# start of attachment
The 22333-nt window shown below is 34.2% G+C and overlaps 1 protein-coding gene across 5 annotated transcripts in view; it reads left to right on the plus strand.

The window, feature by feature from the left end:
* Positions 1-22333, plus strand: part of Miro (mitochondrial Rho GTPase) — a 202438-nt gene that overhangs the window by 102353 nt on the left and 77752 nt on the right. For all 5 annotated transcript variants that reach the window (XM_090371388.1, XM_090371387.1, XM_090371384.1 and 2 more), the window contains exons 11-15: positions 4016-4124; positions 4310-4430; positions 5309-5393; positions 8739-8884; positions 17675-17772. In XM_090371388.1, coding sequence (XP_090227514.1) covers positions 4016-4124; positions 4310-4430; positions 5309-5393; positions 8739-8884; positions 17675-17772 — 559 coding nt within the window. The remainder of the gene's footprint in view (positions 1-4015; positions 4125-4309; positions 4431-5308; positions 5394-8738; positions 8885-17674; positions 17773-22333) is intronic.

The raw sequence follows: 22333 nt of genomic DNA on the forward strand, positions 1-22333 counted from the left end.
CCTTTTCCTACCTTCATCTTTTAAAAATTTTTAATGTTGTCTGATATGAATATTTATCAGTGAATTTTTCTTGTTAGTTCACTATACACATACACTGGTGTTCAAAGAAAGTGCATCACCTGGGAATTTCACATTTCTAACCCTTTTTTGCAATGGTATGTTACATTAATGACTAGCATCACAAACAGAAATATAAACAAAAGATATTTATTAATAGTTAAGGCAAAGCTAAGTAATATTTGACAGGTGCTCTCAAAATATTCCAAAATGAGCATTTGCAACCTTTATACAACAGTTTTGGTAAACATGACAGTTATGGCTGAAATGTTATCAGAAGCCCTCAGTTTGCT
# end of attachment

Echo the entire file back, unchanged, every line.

The 22333-nt window shown below is 34.2% G+C and overlaps 1 protein-coding gene across 5 annotated transcripts in view; it reads left to right on the plus strand.

The window, feature by feature from the left end:
* Positions 1-22333, plus strand: part of Miro (mitochondrial Rho GTPase) — a 202438-nt gene that overhangs the window by 102353 nt on the left and 77752 nt on the right. For all 5 annotated transcript variants that reach the window (XM_090371388.1, XM_090371387.1, XM_090371384.1 and 2 more), the window contains exons 11-15: positions 4016-4124; positions 4310-4430; positions 5309-5393; positions 8739-8884; positions 17675-17772. In XM_090371388.1, coding sequence (XP_090227514.1) covers positions 4016-4124; positions 4310-4430; positions 5309-5393; positions 8739-8884; positions 17675-17772 — 559 coding nt within the window. The remainder of the gene's footprint in view (positions 1-4015; positions 4125-4309; positions 4431-5308; positions 5394-8738; positions 8885-17674; positions 17773-22333) is intronic.

The raw sequence follows: 22333 nt of genomic DNA on the forward strand, positions 1-22333 counted from the left end.
CCTTTTCCTACCTTCATCTTTTAAAAATTTTTAATGTTGTCTGATATGAATATTTATCAGTGAATTTTTCTTGTTAGTTCACTATACACATACACTGGTGTTCAAAGAAAGTGCATCACCTGGGAATTTCACATTTCTAACCCTTTTTTGCAATGGTATGTTACATTAATGACTAGCATCACAAACAGAAATATAAACAAAAGATATTTATTAATAGTTAAGGCAAAGCTAAGTAATATTTGACAGGTGCTCTCAAAATATTCCAAAATGAGCATTTGCAACCTTTATACAACAGTTTTGGTAAACATGACAGTTATGGCTGAAATGTTATCAGAAGCCCTCAGTTTGCT